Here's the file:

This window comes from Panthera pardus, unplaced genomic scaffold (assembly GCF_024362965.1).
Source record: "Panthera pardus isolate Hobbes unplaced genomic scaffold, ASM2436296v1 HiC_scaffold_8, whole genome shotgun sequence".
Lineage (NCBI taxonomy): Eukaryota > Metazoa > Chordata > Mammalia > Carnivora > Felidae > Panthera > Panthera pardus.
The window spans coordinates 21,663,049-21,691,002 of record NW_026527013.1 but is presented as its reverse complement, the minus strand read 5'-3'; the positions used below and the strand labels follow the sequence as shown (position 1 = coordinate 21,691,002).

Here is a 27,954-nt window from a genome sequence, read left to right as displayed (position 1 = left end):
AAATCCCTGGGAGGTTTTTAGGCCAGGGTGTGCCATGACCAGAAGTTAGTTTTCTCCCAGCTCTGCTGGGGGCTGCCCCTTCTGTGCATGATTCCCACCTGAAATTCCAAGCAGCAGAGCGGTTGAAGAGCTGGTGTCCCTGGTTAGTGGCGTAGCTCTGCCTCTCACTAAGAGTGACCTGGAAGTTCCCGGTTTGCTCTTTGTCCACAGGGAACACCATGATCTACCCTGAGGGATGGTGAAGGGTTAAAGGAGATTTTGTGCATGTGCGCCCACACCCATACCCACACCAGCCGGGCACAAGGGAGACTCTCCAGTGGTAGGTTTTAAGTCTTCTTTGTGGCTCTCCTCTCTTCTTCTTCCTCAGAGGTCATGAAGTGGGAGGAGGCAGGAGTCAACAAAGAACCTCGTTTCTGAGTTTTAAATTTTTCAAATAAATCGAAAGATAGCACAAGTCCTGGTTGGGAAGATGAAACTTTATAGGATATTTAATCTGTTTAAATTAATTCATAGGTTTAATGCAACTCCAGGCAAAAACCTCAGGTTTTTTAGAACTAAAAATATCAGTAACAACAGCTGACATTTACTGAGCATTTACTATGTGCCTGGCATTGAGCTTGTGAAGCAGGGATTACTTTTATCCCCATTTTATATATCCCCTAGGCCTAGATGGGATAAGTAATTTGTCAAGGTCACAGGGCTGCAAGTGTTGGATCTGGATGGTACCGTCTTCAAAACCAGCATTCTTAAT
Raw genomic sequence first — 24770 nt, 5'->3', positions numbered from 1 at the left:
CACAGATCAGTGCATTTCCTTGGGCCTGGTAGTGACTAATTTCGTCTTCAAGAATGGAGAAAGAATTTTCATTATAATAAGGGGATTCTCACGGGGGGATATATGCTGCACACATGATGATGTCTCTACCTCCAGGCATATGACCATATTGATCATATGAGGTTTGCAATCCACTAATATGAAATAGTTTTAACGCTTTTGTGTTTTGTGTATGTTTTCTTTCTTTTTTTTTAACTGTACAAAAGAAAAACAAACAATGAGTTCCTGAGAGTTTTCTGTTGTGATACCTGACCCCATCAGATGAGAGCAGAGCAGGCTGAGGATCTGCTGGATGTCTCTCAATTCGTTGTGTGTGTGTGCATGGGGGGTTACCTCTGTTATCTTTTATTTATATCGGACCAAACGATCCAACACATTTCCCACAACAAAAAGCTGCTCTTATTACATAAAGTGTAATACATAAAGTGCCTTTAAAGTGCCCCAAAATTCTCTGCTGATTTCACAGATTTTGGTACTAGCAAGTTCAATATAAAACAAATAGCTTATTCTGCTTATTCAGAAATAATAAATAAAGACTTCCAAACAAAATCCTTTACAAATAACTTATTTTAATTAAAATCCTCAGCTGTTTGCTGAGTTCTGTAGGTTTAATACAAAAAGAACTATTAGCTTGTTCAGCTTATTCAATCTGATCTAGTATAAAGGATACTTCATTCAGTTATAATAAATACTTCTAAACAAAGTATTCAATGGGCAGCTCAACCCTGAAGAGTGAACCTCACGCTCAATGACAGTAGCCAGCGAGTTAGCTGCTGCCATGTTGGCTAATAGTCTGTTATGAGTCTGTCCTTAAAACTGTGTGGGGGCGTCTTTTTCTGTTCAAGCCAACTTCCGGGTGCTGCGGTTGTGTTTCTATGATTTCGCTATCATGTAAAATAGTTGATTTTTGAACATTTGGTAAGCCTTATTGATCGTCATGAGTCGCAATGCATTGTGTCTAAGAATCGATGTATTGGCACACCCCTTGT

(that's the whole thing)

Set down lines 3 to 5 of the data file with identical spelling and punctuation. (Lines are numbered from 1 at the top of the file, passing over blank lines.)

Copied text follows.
Lineage (NCBI taxonomy): Eukaryota > Metazoa > Chordata > Mammalia > Carnivora > Felidae > Panthera > Panthera pardus.
The window spans coordinates 21,663,049-21,691,002 of record NW_026527013.1 but is presented as its reverse complement, the minus strand read 5'-3'; the positions used below and the strand labels follow the sequence as shown (position 1 = coordinate 21,691,002).

Here is a 27,954-nt window from a genome sequence, read left to right as displayed (position 1 = left end):